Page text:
• Wilks, D. S. and Wilby, R. L. (1999). The weather generation game: A review of stochastic weather models. Prog. Phys. Geogr. 23 329–357.
  • Williamson, D., Goldstein, M., Allison, L., Blaker, A., Challenor, P., Jackson, L. and Yamazaki, K. (2013). History matching for exploring and reducing climate model parameter space using observations and a large perturbed physics ensemble. Clim. Dyn. 41 1703–1729.
  • Wood, A. W., Leung, L. R., Sridhar, V. and Lettenmaier, D. P. (2004). Hydrologic implications of dynamical and statistical approaches to downscaling climate model outputs. Clim. Change 62 189–216.
  • Yeager, S. G., Shields, C. A., Large, W. G. and Hack, J. J. (2006). The low-resolution CCSM3. J. Climate 19 2545–2566.

Supplemental materials

  • Supplement A: Details on inference and computation, and additional figures. Additional details on estimating the mean changes in temperatures used in model (6) and the simulation (4); details on estimating the components $\delta_{l0}$ and $\delta_{l1}$ in model (6) and their associated standard errors; details on computing the proposed simulation; additional figures exploring the GCM projected variability changes and comparing the GCM output with the observational record; and a description of an animation of the proposed simulation.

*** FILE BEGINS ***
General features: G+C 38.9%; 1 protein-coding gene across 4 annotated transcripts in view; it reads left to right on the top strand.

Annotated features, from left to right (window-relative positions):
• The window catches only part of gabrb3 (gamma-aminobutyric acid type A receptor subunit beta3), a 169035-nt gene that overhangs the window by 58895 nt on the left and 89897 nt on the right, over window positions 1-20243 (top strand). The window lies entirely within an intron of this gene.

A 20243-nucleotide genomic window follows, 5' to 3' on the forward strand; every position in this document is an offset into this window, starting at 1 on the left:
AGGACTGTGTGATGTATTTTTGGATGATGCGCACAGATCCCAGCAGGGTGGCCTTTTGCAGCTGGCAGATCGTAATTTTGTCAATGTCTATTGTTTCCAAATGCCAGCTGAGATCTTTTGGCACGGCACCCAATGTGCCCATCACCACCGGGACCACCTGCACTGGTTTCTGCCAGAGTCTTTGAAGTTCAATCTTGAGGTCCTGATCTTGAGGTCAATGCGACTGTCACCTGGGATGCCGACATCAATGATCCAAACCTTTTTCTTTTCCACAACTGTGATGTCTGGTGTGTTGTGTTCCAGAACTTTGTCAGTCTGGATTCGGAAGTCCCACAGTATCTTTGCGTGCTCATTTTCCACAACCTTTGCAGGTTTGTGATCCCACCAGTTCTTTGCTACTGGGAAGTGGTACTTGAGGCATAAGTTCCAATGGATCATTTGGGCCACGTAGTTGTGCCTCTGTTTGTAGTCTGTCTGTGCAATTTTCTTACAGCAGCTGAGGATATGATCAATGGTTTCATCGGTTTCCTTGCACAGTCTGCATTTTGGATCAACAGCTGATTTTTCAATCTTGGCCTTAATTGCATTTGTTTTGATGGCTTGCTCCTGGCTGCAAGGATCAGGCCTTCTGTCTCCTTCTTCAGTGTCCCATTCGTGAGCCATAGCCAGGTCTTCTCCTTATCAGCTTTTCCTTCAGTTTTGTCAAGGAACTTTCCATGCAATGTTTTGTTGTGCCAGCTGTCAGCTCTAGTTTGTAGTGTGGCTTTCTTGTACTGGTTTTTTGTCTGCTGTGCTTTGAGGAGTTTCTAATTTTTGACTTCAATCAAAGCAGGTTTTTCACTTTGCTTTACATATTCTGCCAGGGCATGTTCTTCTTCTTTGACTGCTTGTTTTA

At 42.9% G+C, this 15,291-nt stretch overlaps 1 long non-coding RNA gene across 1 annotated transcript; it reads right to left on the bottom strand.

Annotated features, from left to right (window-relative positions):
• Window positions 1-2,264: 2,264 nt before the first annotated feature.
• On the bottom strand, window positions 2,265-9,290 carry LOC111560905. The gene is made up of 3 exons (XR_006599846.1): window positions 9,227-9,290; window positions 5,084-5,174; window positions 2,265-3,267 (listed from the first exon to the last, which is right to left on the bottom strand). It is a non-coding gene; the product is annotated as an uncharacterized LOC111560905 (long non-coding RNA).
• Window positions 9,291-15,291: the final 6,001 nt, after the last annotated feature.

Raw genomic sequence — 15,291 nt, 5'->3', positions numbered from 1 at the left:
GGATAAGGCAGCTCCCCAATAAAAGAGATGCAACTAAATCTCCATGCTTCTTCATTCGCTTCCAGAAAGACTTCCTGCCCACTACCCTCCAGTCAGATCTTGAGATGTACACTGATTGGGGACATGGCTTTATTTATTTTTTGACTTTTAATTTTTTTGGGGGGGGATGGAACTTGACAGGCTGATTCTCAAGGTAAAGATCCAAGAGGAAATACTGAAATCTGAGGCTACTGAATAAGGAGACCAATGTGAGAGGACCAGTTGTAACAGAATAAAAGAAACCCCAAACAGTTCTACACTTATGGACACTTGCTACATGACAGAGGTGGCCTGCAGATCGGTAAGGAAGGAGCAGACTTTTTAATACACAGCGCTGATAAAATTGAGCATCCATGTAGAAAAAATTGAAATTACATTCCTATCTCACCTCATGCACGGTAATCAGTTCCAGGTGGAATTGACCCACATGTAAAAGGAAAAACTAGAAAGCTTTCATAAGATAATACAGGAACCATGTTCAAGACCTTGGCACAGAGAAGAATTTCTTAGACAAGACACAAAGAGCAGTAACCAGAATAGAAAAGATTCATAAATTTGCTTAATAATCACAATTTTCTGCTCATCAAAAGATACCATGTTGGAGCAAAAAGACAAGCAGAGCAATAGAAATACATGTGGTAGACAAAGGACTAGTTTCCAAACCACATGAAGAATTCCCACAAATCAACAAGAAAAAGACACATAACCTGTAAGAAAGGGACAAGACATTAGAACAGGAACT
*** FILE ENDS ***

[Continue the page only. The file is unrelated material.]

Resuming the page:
• Supplement B: Animation of global simulation. An animation of the proposed simulation.